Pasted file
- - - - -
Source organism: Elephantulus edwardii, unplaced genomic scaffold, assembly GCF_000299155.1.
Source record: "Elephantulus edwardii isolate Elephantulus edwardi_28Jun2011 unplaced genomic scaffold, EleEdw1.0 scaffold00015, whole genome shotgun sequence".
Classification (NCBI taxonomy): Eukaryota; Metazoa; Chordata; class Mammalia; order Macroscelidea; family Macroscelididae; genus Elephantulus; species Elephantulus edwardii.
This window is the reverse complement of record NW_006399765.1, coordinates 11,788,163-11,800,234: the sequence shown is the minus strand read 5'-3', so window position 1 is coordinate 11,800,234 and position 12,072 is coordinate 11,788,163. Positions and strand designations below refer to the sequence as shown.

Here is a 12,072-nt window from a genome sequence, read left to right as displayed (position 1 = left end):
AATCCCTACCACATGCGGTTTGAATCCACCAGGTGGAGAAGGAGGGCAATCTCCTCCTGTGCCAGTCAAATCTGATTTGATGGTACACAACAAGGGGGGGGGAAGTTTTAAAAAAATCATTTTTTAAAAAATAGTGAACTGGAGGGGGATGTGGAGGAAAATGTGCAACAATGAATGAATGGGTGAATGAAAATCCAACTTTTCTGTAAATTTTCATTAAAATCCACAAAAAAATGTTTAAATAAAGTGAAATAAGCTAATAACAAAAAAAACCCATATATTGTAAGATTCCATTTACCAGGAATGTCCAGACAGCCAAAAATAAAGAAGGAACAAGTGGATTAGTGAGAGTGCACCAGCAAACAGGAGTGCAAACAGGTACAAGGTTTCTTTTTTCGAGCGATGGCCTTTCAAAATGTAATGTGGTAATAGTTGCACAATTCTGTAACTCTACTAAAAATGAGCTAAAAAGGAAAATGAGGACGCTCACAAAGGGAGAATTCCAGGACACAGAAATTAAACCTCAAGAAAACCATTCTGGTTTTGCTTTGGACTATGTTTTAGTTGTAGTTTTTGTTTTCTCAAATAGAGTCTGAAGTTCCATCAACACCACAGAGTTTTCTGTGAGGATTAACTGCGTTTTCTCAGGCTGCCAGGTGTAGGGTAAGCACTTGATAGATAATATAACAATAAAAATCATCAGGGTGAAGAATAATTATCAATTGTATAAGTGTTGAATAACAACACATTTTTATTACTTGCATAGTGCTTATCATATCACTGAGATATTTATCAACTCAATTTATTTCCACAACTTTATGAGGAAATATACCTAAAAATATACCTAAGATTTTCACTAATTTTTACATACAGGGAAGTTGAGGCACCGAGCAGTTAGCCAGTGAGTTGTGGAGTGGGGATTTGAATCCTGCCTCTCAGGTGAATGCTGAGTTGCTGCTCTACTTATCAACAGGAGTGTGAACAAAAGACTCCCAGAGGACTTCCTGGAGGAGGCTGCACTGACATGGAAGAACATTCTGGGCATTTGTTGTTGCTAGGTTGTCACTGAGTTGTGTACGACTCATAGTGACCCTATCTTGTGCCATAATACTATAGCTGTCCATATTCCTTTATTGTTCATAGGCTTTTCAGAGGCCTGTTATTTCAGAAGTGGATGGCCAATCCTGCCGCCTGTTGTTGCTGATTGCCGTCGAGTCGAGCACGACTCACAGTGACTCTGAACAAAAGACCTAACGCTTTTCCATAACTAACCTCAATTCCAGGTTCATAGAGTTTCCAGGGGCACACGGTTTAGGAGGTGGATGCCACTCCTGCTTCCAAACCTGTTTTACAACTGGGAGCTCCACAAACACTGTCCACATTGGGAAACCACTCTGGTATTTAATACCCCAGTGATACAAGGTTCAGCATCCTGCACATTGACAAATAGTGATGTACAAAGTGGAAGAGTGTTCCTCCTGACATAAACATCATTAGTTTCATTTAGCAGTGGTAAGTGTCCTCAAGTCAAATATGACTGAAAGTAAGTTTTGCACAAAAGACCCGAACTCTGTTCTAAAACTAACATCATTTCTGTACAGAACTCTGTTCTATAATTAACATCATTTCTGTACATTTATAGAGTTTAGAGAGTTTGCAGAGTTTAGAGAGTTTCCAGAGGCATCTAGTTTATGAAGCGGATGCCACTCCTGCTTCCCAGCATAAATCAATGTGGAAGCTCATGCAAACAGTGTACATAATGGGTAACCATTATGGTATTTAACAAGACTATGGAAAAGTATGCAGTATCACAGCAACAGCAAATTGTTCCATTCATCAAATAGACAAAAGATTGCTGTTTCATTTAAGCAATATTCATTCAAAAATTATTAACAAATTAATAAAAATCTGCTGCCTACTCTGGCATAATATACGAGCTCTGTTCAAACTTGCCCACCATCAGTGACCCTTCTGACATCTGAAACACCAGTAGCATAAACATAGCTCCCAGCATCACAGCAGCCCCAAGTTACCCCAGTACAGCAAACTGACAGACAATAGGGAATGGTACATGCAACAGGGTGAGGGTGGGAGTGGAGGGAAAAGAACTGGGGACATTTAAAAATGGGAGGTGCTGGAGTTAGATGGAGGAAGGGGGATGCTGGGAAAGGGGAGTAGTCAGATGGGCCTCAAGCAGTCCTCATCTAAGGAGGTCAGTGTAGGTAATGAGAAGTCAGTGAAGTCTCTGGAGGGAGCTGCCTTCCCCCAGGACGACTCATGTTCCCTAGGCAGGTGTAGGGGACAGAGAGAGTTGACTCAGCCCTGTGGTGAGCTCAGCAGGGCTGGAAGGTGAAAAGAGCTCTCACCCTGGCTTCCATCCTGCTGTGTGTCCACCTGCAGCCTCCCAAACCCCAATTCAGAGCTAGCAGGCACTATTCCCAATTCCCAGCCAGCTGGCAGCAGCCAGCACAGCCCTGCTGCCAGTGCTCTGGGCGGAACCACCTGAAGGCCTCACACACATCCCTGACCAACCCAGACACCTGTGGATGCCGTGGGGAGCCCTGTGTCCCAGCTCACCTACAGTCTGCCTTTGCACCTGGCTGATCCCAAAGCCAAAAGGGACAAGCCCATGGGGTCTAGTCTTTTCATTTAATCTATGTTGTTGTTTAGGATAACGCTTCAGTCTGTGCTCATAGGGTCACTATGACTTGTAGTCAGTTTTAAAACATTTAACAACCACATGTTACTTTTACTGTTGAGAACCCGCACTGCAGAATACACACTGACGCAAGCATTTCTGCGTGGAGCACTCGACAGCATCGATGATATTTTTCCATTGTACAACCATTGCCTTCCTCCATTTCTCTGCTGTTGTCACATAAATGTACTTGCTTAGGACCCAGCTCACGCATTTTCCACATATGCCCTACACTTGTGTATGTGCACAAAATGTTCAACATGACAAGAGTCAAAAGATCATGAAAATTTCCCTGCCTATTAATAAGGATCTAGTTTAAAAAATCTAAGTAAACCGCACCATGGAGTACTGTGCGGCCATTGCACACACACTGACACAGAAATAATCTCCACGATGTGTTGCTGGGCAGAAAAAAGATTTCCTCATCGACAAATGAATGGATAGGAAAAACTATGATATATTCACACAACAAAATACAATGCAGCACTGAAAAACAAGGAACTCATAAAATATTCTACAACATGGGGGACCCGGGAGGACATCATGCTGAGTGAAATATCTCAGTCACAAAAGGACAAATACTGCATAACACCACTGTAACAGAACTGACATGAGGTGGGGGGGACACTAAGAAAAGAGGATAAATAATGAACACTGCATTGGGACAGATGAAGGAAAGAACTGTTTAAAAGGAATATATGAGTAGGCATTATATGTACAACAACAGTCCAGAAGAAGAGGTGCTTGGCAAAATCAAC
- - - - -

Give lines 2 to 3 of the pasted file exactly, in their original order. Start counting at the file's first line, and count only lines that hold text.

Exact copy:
Source record: "Elephantulus edwardii isolate Elephantulus edwardi_28Jun2011 unplaced genomic scaffold, EleEdw1.0 scaffold00015, whole genome shotgun sequence".
Classification (NCBI taxonomy): Eukaryota; Metazoa; Chordata; class Mammalia; order Macroscelidea; family Macroscelididae; genus Elephantulus; species Elephantulus edwardii.